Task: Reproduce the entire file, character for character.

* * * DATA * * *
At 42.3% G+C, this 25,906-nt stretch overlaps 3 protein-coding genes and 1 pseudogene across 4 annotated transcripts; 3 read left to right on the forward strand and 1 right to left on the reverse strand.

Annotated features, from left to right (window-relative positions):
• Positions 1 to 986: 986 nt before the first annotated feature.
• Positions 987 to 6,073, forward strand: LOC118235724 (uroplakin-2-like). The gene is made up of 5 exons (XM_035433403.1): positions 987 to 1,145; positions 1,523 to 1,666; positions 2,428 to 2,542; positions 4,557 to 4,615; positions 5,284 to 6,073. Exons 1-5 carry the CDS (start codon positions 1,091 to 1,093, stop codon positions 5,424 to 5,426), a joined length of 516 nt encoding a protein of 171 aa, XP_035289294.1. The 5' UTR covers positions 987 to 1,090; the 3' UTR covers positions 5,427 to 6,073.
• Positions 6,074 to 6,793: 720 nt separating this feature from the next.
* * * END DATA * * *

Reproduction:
At 42.3% G+C, this 25,906-nt stretch overlaps 3 protein-coding genes and 1 pseudogene across 4 annotated transcripts; 3 read left to right on the forward strand and 1 right to left on the reverse strand.

Annotated features, from left to right (window-relative positions):
• Positions 1 to 986: 986 nt before the first annotated feature.
• Positions 987 to 6,073, forward strand: LOC118235724 (uroplakin-2-like). The gene is made up of 5 exons (XM_035433403.1): positions 987 to 1,145; positions 1,523 to 1,666; positions 2,428 to 2,542; positions 4,557 to 4,615; positions 5,284 to 6,073. Exons 1-5 carry the CDS (start codon positions 1,091 to 1,093, stop codon positions 5,424 to 5,426), a joined length of 516 nt encoding a protein of 171 aa, XP_035289294.1. The 5' UTR covers positions 987 to 1,090; the 3' UTR covers positions 5,427 to 6,073.
• Positions 6,074 to 6,793: 720 nt separating this feature from the next.